reading-out the respective PMC memory cell utilizing the applied refresh voltage;
determining whether the respective PMC memory cell is in the programmed state; and
applying a programming voltage to the respective PMC memory cell if the respective PMC memory cell is not in the programmed state, wherein the programming voltage is at least equal to the programming threshold voltage.
15. The method of claim 14, further comprising:
in response to an erase instruction, applying an erase voltage to the respective PMC memory cell to change the respective PMC memory cell to an erased state, wherein the erase voltage is equal to or lower than an erase threshold voltage; and
in response to a read instruction, applying a read voltage to read out the PMC memory cell wherein the read voltage is between the erase threshold voltage and the refresh threshold voltage.
16. The method of claim 12, further comprising:
detecting a respective state of each respective PMC memory cell in the subset each time the refresh voltage is applied.
17. A CBRAM memory circuit, comprising:
a CBRAM memory array including a plurality of PMC memory cells, wherein each PMC memory cell includes a solid electrolyte which is adapted to selectively develop and diminish a conductive path depending on an applied electrical field;
a writing unit configured to change a state of a respective PMC memory cell to a programmed state by applying a programming voltage to the respective PMC memory cell and to change the state of the respective PMC memory cell to an erased state by applying an erase voltage; and
a refresh unit configured to apply a refresh voltage to a subset of the plurality of PMC memory cells at a predetermined time, wherein the refresh voltage is selected from a voltage range between a programming threshold voltage for bringing the PMC memory cell to a programmed state and a refresh threshold voltage for maintaining the programmed state of the PMC memory cell, wherein the refresh threshold voltage is less than the programming threshold voltage.
18. The memory circuit of claim 17, wherein the refresh unit is configured to receive a periodic refresh signal from at least one of a timer circuit and an external source, in response to which the refresh unit provides the refresh voltage to the subset of the plurality of PMC memory cells.
19. The memory circuit of claim 17, wherein the refresh unit further comprises:
a detecting circuit for detecting the respective state of the respective PMC memory cell when the refresh voltage is applied.
20. The memory circuit of claim 19, wherein the detecting circuit is further configured to provide a program enable signal for enabling programming of the respective PMC memory cell.
21. The memory circuit of claim 17, wherein the refresh unit is configured to, in response to a write instruction to place the respective PMC memory cell in the programmed state:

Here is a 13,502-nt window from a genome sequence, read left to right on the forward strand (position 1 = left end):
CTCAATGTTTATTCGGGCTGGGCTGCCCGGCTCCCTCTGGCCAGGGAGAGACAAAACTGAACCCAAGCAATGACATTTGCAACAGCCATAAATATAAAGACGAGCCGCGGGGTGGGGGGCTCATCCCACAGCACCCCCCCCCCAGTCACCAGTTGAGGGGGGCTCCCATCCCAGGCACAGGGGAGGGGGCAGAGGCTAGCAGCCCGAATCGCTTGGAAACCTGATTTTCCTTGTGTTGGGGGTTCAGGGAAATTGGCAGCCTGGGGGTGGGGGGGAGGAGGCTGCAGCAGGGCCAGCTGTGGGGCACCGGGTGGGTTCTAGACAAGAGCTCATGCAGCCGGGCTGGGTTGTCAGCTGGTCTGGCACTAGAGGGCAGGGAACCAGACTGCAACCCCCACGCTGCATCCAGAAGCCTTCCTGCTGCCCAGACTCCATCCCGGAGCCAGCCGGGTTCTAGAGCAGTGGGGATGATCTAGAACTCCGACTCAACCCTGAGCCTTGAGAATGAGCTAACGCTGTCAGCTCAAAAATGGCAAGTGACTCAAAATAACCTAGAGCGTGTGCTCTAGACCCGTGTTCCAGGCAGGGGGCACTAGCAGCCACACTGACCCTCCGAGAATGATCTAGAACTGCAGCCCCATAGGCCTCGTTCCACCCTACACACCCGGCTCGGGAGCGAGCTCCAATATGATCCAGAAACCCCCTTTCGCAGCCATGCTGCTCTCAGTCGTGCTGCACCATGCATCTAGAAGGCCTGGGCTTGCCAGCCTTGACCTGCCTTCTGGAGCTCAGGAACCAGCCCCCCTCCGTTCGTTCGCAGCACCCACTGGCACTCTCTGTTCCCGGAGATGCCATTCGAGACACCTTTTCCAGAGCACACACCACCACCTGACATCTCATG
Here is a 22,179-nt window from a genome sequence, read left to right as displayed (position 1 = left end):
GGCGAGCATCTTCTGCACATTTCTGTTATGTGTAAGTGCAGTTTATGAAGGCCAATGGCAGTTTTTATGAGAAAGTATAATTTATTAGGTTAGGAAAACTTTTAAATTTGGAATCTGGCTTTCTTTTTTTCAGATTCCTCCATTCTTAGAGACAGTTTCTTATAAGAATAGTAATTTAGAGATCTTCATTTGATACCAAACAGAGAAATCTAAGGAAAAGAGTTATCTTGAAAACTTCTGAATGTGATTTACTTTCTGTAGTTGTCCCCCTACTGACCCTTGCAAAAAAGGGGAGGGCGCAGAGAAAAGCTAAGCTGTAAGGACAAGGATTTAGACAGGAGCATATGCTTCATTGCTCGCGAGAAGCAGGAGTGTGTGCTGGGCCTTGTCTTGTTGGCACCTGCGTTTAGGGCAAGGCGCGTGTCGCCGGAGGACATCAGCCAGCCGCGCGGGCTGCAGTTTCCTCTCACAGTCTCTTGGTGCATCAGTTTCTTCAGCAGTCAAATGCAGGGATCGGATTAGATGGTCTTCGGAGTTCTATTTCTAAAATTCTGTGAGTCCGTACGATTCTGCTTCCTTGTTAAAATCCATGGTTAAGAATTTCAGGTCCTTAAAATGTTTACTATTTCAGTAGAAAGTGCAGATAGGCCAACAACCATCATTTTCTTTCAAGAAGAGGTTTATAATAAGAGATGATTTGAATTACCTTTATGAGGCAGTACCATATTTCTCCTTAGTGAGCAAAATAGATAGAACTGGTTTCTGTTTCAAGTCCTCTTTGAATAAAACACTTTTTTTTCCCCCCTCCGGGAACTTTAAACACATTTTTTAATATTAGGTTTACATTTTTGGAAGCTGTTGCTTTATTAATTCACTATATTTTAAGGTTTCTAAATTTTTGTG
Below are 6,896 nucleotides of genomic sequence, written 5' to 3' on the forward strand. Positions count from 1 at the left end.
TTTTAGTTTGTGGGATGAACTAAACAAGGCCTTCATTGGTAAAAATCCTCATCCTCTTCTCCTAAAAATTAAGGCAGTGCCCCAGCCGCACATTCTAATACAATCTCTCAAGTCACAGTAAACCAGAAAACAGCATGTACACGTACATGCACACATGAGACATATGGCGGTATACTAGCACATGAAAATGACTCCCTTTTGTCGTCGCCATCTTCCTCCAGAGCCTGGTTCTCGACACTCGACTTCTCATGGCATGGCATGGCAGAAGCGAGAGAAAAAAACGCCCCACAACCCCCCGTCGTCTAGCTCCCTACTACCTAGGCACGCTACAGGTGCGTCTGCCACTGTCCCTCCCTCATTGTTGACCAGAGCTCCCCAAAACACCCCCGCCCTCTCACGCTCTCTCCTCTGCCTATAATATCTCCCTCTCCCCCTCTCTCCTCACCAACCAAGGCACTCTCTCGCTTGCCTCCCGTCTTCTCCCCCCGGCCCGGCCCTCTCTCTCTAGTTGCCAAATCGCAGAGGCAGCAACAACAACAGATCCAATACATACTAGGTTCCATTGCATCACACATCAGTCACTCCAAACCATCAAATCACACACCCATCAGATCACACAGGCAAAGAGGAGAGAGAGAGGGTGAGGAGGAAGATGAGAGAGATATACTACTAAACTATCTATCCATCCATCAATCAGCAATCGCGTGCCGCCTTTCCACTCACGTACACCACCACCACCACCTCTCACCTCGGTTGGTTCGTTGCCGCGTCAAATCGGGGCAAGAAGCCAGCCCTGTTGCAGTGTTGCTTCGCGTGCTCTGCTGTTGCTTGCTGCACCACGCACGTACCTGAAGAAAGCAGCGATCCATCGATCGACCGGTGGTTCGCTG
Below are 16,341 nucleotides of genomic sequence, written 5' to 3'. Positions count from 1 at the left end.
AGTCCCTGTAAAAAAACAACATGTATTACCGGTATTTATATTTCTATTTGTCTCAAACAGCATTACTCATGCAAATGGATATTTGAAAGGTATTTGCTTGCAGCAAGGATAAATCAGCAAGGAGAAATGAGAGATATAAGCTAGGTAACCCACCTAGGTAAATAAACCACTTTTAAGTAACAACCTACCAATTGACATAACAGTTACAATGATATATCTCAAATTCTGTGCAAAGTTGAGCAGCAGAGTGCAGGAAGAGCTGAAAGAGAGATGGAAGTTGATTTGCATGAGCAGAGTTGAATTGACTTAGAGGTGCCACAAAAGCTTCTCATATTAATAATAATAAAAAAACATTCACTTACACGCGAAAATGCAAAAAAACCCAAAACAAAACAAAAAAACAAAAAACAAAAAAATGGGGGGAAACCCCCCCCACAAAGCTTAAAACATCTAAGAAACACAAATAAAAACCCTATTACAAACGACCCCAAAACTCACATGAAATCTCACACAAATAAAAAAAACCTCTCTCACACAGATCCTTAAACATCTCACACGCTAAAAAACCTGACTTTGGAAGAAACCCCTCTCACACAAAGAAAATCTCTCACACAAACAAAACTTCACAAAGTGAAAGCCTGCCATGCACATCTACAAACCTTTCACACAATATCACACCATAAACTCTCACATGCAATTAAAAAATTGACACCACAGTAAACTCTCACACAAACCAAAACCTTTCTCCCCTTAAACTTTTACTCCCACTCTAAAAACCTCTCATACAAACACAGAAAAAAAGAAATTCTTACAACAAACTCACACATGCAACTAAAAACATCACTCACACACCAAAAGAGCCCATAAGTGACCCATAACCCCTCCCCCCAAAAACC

apply the refresh voltage to the respective PMC memory cell;
read-out the respective PMC memory cell utilizing the applied refresh voltage;
determine whether the respective PMC memory cell is in the programmed state; and
apply a programming voltage to the PMC memory cell if the PMC memory cell is not in the programmed state.
22. The memory circuit of claim 17, wherein the refresh unit is configured to apply the refresh voltage to the respective PMC memory cell before each read-out operation from the respective PMC memory cell.
Description
BACKGROUND OF THE INVENTION

1. Field of the Invention

The present invention relates to a method for operating a PMC memory cell, particularly for use in a CBRAM memory array. The present invention further relates to a CBRAM memory circuit including a CBRAM memory array having at least one PMC memory cell.

2. Description of the Related Art

Memory cells comprising a solid electrolyte material are well known as PMC (programmable metallization cell) memory cells. Memory devices including such PMC memory cells are known as CBRAM (conductive-bridging random access memory) devices. The storing of different states in a PMC memory cell is based on the developing or diminishing of a conductive path in the electrolyte material between electrodes based on an applied electrical field. Although the electrolyte material has a high resistance, the conductive path between electrodes has a low resistance. Thereby, the PMC memory cell can be set to different states depending on the set resistance of the PMC memory element. Usually, both states of the PMC memory element are sufficiently time-stable in such a way that data may permanently be stored.

A PMC memory cell is being operated by applying a positive or a negative voltage to the solid electrolyte of the PMC memory element. To store data into the PMC memory cell, the PMC memory cell is brought to a programmed state by applying a suitable programming voltage to the PMC memory cell which results in the development of the conductive path in the electrolyte material and therefore in the setting of a first state with low resistance. To store a second state in the PMC memory cell, an erase voltage has to be supplied in such a manner that the resistance of the PMC memory cell changes to a high resistance, which refers to an erased state. To read out a PMC memory cell, a read voltage is applied, and the current through resistance of the PMC memory element is detected and associated to the respective state of the PMC memory cell.